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Using HSP to Improve the Dispersibility of Pigments and Fillers

Sander van Loon & Beverley Fricker – Nov 29, 2018

Improve Dispersibility using HSPThe selection of a suitable dispersant for a filler or an insoluble pigment can be difficult and time-consuming due to both the variety of dispersants and nature/surface treatment of the solid particle.

Discover an effective method as practically implemented by VLCI. This turns the complex selection task into a predictive, data driven test method, by applying Hansen Solubility Parameters (HSP) to your paint, coating or ink formulation.

The validity of this screening process has been proven using the more conventional optimum dispersant concentration (ODC) test methodology.

As you will see in this article, the more HSP data you build up about particles and dispersants, the quicker you can formulate, by screening effective combinations.

Selection of Dispersants: How is it Done in the Industry?


The Most used but Least Efficient Method: Optimum Dispersant Concentration (ODC)


When a suitable dispersant is introduced into a pigment dispersion, there is a dramatic reduction in the viscosity of the paste or slurry, as the particles become more mobilized in the solvent (usually water). As the dispersant is gradually added into the slurry under mixing, there can be a fairly rapid decrease in the viscosity, which is visually seen as a larger vortex develops.

So, one dispersant is added to the slurry and then its effect on the viscosity is tested. Then repeat with the next dispersant, and the next dispersant, until you have tested a wide range. With so many dispersants and filler combinations to choose from, combining them drop wise in the slurry, wastes a lot of time and material.


An Improved Method Available to All


dispersant selection processIn a tutorial by Jochum Beetsma, we show how to rationalize your dispersant selection process by starting with looking at Technical Datasheets and limiting your compatibility study to candidates that have matching characteristics.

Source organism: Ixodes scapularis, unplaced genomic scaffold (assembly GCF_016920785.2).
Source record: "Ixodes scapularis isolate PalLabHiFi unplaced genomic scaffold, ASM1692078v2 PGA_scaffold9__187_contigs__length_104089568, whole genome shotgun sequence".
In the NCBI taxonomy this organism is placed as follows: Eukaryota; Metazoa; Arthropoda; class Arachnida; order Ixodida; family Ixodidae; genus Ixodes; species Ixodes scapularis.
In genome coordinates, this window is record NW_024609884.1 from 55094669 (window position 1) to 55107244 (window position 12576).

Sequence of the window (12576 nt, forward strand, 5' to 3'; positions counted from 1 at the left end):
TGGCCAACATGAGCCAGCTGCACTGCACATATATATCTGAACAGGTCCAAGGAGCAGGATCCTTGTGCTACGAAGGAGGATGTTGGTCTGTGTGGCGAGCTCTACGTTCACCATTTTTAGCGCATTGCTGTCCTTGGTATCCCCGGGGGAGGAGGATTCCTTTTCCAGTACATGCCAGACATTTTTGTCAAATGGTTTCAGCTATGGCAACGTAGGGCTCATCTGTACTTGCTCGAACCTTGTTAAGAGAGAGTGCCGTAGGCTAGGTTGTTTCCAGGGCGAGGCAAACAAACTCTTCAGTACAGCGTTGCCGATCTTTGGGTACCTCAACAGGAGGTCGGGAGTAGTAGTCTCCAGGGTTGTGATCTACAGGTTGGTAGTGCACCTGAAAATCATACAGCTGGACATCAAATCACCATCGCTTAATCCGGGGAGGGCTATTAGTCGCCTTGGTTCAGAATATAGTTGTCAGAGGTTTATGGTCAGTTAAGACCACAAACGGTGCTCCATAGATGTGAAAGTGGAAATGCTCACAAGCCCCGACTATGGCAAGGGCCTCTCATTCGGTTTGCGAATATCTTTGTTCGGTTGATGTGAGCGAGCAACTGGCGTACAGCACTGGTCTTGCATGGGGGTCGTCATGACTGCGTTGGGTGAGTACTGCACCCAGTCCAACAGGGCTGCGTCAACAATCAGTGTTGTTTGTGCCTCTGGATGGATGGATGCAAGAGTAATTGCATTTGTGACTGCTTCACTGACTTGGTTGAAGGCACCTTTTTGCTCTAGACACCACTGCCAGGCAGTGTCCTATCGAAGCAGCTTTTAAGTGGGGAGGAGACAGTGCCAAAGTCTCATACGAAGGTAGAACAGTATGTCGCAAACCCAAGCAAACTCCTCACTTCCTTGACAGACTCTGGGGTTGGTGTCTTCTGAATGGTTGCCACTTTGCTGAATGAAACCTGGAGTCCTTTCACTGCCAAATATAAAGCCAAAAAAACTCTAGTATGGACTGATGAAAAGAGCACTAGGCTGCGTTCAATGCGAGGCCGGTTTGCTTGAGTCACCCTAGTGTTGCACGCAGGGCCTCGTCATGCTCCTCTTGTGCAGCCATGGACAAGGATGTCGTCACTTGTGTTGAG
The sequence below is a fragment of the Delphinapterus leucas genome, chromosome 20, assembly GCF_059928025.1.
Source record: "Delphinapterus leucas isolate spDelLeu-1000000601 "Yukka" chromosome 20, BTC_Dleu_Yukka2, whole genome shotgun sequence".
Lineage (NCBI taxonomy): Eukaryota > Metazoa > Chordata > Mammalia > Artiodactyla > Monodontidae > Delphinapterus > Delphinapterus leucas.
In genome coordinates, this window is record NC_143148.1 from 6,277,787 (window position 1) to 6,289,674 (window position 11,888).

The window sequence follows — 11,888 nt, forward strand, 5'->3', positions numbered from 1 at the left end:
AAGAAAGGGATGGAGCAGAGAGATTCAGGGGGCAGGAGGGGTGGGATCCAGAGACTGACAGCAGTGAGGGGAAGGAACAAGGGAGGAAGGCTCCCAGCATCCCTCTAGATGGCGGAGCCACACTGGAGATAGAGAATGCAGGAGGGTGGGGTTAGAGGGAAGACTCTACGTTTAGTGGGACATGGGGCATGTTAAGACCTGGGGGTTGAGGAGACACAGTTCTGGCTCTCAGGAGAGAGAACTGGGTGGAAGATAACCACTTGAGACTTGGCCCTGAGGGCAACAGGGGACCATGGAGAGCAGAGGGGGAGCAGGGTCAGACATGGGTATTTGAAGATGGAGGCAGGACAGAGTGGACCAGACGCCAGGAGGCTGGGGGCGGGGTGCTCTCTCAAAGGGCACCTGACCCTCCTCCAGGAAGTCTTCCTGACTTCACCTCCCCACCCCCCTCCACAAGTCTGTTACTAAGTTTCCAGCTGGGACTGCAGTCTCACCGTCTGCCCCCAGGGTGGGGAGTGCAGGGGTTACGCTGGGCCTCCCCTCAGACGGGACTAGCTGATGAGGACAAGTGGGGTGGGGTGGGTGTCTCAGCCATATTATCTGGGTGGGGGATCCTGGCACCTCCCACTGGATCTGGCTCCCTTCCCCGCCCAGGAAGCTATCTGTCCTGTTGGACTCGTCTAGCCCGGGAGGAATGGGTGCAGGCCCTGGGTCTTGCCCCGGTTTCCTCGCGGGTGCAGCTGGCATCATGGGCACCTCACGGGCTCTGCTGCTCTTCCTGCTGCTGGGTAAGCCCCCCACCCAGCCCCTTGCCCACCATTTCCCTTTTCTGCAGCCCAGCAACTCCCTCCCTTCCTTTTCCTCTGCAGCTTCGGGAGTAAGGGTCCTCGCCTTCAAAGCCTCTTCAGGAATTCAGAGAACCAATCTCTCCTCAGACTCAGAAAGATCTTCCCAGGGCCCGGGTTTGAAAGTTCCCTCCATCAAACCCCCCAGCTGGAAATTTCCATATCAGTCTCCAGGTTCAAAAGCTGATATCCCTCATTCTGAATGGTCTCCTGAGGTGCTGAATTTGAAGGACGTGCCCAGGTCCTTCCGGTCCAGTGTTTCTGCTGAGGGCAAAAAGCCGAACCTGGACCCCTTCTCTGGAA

This method will allow you to work with fewer candidates, and to start with an estimation of the loading needed.

Watch tutorial now!



Using Hansen Solubility Parameters

Predictive Selections Using HSP


This selection method is based on the use of Hansen Solubility Parameters (HSP) to get accurate predictions of the compatibility between solid particles & dispersants, as well as between dispersants and solvents. The goal is to take into consideration the chemical and physical characteristics of particles and dispersants, to predict the relative compatibilities of particle-dispersant combinations.

To learn more about the theory behind HSP see Professor Steven Abbott's tutorial.


 » Continue reading to understand how to save time using HSP to determine suitable dispersant for your coating formualtion! 

2 Comments on "Using HSP to Improve the Dispersibility of Pigments and Fillers"
Sander van L Apr 25, 2016
Thanks, Titus! Indeed, these are dispersants for waterbased applications and even their HSP is determined when in water. This makes it practical for their use in waterbased formulations such as coatings. HSP gives you guidelines to a much smaller area to test, compared to when just performing the same with trial and error. But indeed, not everything can be taken into account, so practical tests always needs to be done! Same approach works for the carbon black indeed (mentioned in the HSPiP book) and might be more challenging, but the process is more or less the same. Hope this helps!
Titus S Apr 22, 2016
Nice work, though it leaves out some important points for practical applications. This makes it of course much simpler for start and introduction of the concept, which is well done. An obvious problem is and hard to believe that dispersant efficiency should be independent on continuous phase (water or a specific solvent(composition). Continuous phase did not played any role in the sketched selection process. Seemed to work well for water because dispersants tested likely are products developed for aqueous media. It is easy to compute HSP's for dispersant mixtures, however, due to preferential adsorption this approach will likely fail if dispersants differ much in composition and structure. In case of pigments like talc, process of dispersion and input of energy will be of second order and the effect of stabilization by dispersants is easily modeled. For pigments highly agglomerated and aggregated (e.g. carbon black, aerosil) situation is much more complex.

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